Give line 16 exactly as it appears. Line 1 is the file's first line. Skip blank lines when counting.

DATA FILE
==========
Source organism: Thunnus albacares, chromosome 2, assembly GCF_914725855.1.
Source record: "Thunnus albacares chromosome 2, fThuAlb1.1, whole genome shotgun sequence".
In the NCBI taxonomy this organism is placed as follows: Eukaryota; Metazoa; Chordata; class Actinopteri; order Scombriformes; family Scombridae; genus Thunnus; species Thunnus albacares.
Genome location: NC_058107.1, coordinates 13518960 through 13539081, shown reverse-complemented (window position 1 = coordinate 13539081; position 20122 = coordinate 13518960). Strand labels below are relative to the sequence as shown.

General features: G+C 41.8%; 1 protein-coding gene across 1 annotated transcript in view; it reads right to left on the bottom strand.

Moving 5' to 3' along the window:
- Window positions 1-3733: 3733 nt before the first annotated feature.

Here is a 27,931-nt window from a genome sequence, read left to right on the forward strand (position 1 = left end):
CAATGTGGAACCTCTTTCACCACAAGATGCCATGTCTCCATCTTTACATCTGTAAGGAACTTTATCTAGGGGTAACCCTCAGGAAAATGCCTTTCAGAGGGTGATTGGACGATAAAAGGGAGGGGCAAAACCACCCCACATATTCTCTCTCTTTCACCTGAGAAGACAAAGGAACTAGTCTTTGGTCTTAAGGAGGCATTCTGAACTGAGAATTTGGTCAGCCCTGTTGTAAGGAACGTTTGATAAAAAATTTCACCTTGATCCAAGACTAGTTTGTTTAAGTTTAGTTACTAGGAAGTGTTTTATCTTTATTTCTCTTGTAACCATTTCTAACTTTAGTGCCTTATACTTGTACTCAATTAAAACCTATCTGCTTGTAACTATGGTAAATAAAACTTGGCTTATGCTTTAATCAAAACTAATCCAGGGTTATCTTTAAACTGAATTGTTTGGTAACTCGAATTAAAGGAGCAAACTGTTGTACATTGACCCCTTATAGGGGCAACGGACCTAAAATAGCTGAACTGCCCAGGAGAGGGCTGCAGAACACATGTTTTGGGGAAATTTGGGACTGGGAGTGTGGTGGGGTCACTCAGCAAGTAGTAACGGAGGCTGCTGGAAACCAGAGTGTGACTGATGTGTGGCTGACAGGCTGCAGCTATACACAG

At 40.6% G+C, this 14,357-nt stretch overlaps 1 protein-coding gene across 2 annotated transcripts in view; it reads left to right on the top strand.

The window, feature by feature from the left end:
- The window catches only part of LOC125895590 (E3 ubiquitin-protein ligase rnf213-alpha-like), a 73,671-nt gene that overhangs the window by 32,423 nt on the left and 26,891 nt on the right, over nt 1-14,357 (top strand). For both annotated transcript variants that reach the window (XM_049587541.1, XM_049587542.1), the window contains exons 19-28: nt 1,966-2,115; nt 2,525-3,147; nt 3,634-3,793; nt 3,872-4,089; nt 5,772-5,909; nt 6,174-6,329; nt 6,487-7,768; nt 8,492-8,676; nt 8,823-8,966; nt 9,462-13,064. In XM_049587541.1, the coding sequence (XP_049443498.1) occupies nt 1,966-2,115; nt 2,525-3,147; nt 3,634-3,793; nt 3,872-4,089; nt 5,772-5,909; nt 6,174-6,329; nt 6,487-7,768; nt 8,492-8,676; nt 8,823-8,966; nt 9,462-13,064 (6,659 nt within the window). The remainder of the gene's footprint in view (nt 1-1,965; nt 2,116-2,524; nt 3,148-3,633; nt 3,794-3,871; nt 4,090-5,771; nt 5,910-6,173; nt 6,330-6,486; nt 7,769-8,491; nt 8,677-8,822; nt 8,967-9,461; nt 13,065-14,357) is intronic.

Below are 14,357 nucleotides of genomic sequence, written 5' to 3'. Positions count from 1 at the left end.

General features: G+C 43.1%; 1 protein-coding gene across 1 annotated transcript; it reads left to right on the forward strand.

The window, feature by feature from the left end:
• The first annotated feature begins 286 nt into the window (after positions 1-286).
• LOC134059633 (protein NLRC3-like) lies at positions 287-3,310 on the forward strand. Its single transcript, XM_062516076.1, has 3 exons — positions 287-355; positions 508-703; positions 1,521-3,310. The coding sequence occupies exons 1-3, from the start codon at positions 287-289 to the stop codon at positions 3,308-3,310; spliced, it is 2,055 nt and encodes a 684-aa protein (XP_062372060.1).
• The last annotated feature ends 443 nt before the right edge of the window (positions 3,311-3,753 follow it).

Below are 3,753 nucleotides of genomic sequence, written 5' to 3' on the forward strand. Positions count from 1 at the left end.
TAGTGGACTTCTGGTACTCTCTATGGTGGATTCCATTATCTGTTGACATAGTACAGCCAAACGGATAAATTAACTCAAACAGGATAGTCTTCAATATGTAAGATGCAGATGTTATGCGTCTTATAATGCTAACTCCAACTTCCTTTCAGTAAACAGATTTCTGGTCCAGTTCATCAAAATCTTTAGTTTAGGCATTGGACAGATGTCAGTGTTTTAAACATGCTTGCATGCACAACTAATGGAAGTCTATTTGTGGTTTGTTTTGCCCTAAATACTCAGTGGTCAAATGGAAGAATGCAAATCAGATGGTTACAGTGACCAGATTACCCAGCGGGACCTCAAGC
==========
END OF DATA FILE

• The first annotated feature begins 286 nt into the window (after positions 1-286).